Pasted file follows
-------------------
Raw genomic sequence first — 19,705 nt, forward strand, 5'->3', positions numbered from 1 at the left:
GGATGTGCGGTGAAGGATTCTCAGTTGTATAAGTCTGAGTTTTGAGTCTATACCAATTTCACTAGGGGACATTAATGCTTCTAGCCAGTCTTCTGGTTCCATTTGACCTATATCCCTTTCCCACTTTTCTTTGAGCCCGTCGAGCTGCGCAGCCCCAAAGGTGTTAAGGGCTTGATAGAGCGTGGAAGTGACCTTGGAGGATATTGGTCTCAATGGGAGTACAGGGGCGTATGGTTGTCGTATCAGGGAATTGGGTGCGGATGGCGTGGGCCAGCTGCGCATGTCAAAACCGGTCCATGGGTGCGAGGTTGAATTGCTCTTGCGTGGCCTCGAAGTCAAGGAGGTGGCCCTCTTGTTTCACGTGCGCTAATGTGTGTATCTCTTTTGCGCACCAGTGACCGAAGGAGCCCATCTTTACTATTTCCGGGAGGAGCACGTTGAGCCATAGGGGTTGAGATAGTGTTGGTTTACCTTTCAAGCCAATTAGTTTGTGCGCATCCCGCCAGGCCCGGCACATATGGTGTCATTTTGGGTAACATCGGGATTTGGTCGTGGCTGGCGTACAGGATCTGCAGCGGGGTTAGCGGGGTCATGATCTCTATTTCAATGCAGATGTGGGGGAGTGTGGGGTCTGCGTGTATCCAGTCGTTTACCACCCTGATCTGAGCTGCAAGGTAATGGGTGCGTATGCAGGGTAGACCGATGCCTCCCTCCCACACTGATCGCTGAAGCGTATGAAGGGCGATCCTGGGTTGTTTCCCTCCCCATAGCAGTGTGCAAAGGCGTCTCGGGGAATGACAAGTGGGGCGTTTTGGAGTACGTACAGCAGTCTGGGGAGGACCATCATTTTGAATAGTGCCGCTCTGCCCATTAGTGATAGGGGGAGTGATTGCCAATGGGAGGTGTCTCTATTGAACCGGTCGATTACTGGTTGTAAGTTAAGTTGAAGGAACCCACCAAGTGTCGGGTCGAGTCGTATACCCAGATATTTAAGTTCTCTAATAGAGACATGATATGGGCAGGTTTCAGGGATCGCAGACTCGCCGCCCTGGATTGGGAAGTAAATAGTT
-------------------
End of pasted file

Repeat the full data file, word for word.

Raw genomic sequence first — 19,705 nt, forward strand, 5'->3', positions numbered from 1 at the left:
GGATGTGCGGTGAAGGATTCTCAGTTGTATAAGTCTGAGTTTTGAGTCTATACCAATTTCACTAGGGGACATTAATGCTTCTAGCCAGTCTTCTGGTTCCATTTGACCTATATCCCTTTCCCACTTTTCTTTGAGCCCGTCGAGCTGCGCAGCCCCAAAGGTGTTAAGGGCTTGATAGAGCGTGGAAGTGACCTTGGAGGATATTGGTCTCAATGGGAGTACAGGGGCGTATGGTTGTCGTATCAGGGAATTGGGTGCGGATGGCGTGGGCCAGCTGCGCATGTCAAAACCGGTCCATGGGTGCGAGGTTGAATTGCTCTTGCGTGGCCTCGAAGTCAAGGAGGTGGCCCTCTTGTTTCACGTGCGCTAATGTGTGTATCTCTTTTGCGCACCAGTGACCGAAGGAGCCCATCTTTACTATTTCCGGGAGGAGCACGTTGAGCCATAGGGGTTGAGATAGTGTTGGTTTACCTTTCAAGCCAATTAGTTTGTGCGCATCCCGCCAGGCCCGGCACATATGGTGTCATTTTGGGTAACATCGGGATTTGGTCGTGGCTGGCGTACAGGATCTGCAGCGGGGTTAGCGGGGTCATGATCTCTATTTCAATGCAGATGTGGGGGAGTGTGGGGTCTGCGTGTATCCAGTCGTTTACCACCCTGATCTGAGCTGCAAGGTAATGGGTGCGTATGCAGGGTAGACCGATGCCTCCCTCCCACACTGATCGCTGAAGCGTATGAAGGGCGATCCTGGGTTGTTTCCCTCCCCATAGCAGTGTGCAAAGGCGTCTCGGGGAATGACAAGTGGGGCGTTTTGGAGTACGTACAGCAGTCTGGGGAGGACCATCATTTTGAATAGTGCCGCTCTGCCCATTAGTGATAGGGGGAGTGATTGCCAATGGGAGGTGTCTCTATTGAACCGGTCGATTACTGGTTGTAAGTTAAGTTGAAGGAACCCACCAAGTGTCGGGTCGAGTCGTATACCCAGATATTTAAGTTCTCTAATAGAGACATGATATGGGCAGGTTTCAGGGATCGCAGACTCGCCGCCCTGGATTGGGAAGTAAATAGTT